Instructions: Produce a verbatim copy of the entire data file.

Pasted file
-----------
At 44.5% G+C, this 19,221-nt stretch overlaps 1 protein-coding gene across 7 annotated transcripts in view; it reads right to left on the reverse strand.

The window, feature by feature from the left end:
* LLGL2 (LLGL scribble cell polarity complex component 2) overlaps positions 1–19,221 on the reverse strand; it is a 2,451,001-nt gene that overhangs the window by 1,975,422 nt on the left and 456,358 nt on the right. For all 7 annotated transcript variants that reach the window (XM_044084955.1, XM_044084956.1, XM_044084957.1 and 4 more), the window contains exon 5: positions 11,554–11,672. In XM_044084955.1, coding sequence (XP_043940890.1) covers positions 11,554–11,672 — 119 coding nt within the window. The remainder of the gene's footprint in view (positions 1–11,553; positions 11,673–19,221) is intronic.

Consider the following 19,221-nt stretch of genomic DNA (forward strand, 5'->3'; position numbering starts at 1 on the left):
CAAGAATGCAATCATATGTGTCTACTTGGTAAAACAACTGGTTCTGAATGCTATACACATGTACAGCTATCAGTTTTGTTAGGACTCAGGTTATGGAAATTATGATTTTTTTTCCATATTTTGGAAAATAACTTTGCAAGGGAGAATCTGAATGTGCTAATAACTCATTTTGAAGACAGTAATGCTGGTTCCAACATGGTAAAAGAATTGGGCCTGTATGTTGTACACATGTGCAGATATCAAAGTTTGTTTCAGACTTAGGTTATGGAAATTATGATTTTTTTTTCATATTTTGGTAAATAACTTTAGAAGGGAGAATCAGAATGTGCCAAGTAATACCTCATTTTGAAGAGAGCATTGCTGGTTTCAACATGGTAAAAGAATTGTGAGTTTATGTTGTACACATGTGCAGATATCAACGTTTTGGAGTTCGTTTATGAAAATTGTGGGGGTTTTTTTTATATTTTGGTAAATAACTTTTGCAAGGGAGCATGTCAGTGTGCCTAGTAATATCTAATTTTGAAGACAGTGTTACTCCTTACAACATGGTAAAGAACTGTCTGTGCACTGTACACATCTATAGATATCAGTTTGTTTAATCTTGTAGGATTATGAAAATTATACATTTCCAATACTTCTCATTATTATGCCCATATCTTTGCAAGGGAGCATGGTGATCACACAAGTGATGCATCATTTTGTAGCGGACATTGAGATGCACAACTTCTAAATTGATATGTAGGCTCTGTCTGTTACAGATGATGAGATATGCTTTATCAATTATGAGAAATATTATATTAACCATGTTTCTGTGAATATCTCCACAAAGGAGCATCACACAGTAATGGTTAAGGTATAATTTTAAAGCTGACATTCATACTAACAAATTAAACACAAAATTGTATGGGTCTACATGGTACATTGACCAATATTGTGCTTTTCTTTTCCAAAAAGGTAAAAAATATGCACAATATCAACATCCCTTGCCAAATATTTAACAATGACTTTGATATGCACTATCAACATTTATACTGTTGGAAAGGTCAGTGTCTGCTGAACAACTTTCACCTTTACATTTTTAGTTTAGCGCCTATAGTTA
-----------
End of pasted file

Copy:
At 44.5% G+C, this 19,221-nt stretch overlaps 1 protein-coding gene across 7 annotated transcripts in view; it reads right to left on the reverse strand.

The window, feature by feature from the left end:
* LLGL2 (LLGL scribble cell polarity complex component 2) overlaps positions 1–19,221 on the reverse strand; it is a 2,451,001-nt gene that overhangs the window by 1,975,422 nt on the left and 456,358 nt on the right. For all 7 annotated transcript variants that reach the window (XM_044084955.1, XM_044084956.1, XM_044084957.1 and 4 more), the window contains exon 5: positions 11,554–11,672. In XM_044084955.1, coding sequence (XP_043940890.1) covers positions 11,554–11,672 — 119 coding nt within the window. The remainder of the gene's footprint in view (positions 1–11,553; positions 11,673–19,221) is intronic.

Consider the following 19,221-nt stretch of genomic DNA (forward strand, 5'->3'; position numbering starts at 1 on the left):
CAAGAATGCAATCATATGTGTCTACTTGGTAAAACAACTGGTTCTGAATGCTATACACATGTACAGCTATCAGTTTTGTTAGGACTCAGGTTATGGAAATTATGATTTTTTTTCCATATTTTGGAAAATAACTTTGCAAGGGAGAATCTGAATGTGCTAATAACTCATTTTGAAGACAGTAATGCTGGTTCCAACATGGTAAAAGAATTGGGCCTGTATGTTGTACACATGTGCAGATATCAAAGTTTGTTTCAGACTTAGGTTATGGAAATTATGATTTTTTTTTCATATTTTGGTAAATAACTTTAGAAGGGAGAATCAGAATGTGCCAAGTAATACCTCATTTTGAAGAGAGCATTGCTGGTTTCAACATGGTAAAAGAATTGTGAGTTTATGTTGTACACATGTGCAGATATCAACGTTTTGGAGTTCGTTTATGAAAATTGTGGGGGTTTTTTTTATATTTTGGTAAATAACTTTTGCAAGGGAGCATGTCAGTGTGCCTAGTAATATCTAATTTTGAAGACAGTGTTACTCCTTACAACATGGTAAAGAACTGTCTGTGCACTGTACACATCTATAGATATCAGTTTGTTTAATCTTGTAGGATTATGAAAATTATACATTTCCAATACTTCTCATTATTATGCCCATATCTTTGCAAGGGAGCATGGTGATCACACAAGTGATGCATCATTTTGTAGCGGACATTGAGATGCACAACTTCTAAATTGATATGTAGGCTCTGTCTGTTACAGATGATGAGATATGCTTTATCAATTATGAGAAATATTATATTAACCATGTTTCTGTGAATATCTCCACAAAGGAGCATCACACAGTAATGGTTAAGGTATAATTTTAAAGCTGACATTCATACTAACAAATTAAACACAAAATTGTATGGGTCTACATGGTACATTGACCAATATTGTGCTTTTCTTTTCCAAAAAGGTAAAAAATATGCACAATATCAACATCCCTTGCCAAATATTTAACAATGACTTTGATATGCACTATCAACATTTATACTGTTGGAAAGGTCAGTGTCTGCTGAACAACTTTCACCTTTACATTTTTAGTTTAGCGCCTATAGTTA